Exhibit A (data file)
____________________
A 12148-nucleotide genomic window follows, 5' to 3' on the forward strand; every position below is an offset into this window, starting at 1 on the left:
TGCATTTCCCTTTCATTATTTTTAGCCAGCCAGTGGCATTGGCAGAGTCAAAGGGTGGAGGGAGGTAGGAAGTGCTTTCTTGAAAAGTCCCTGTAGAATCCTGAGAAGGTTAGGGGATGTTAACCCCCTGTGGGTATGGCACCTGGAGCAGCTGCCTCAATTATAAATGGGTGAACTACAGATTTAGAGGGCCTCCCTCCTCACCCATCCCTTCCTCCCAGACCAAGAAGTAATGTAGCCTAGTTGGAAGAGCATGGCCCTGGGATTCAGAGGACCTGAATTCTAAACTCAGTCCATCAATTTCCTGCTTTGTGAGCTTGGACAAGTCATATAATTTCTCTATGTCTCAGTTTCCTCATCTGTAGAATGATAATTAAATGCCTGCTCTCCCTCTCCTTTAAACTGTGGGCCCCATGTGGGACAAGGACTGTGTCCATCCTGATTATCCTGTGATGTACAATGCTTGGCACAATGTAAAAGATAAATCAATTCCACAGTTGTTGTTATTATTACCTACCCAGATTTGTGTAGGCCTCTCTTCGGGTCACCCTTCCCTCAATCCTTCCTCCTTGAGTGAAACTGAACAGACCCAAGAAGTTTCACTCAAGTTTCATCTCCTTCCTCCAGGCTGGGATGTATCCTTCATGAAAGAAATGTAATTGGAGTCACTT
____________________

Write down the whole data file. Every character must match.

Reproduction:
A 12148-nucleotide genomic window follows, 5' to 3' on the forward strand; every position below is an offset into this window, starting at 1 on the left:
TGCATTTCCCTTTCATTATTTTTAGCCAGCCAGTGGCATTGGCAGAGTCAAAGGGTGGAGGGAGGTAGGAAGTGCTTTCTTGAAAAGTCCCTGTAGAATCCTGAGAAGGTTAGGGGATGTTAACCCCCTGTGGGTATGGCACCTGGAGCAGCTGCCTCAATTATAAATGGGTGAACTACAGATTTAGAGGGCCTCCCTCCTCACCCATCCCTTCCTCCCAGACCAAGAAGTAATGTAGCCTAGTTGGAAGAGCATGGCCCTGGGATTCAGAGGACCTGAATTCTAAACTCAGTCCATCAATTTCCTGCTTTGTGAGCTTGGACAAGTCATATAATTTCTCTATGTCTCAGTTTCCTCATCTGTAGAATGATAATTAAATGCCTGCTCTCCCTCTCCTTTAAACTGTGGGCCCCATGTGGGACAAGGACTGTGTCCATCCTGATTATCCTGTGATGTACAATGCTTGGCACAATGTAAAAGATAAATCAATTCCACAGTTGTTGTTATTATTACCTACCCAGATTTGTGTAGGCCTCTCTTCGGGTCACCCTTCCCTCAATCCTTCCTCCTTGAGTGAAACTGAACAGACCCAAGAAGTTTCACTCAAGTTTCATCTCCTTCCTCCAGGCTGGGATGTATCCTTCATGAAAGAAATGTAATTGGAGTCACTT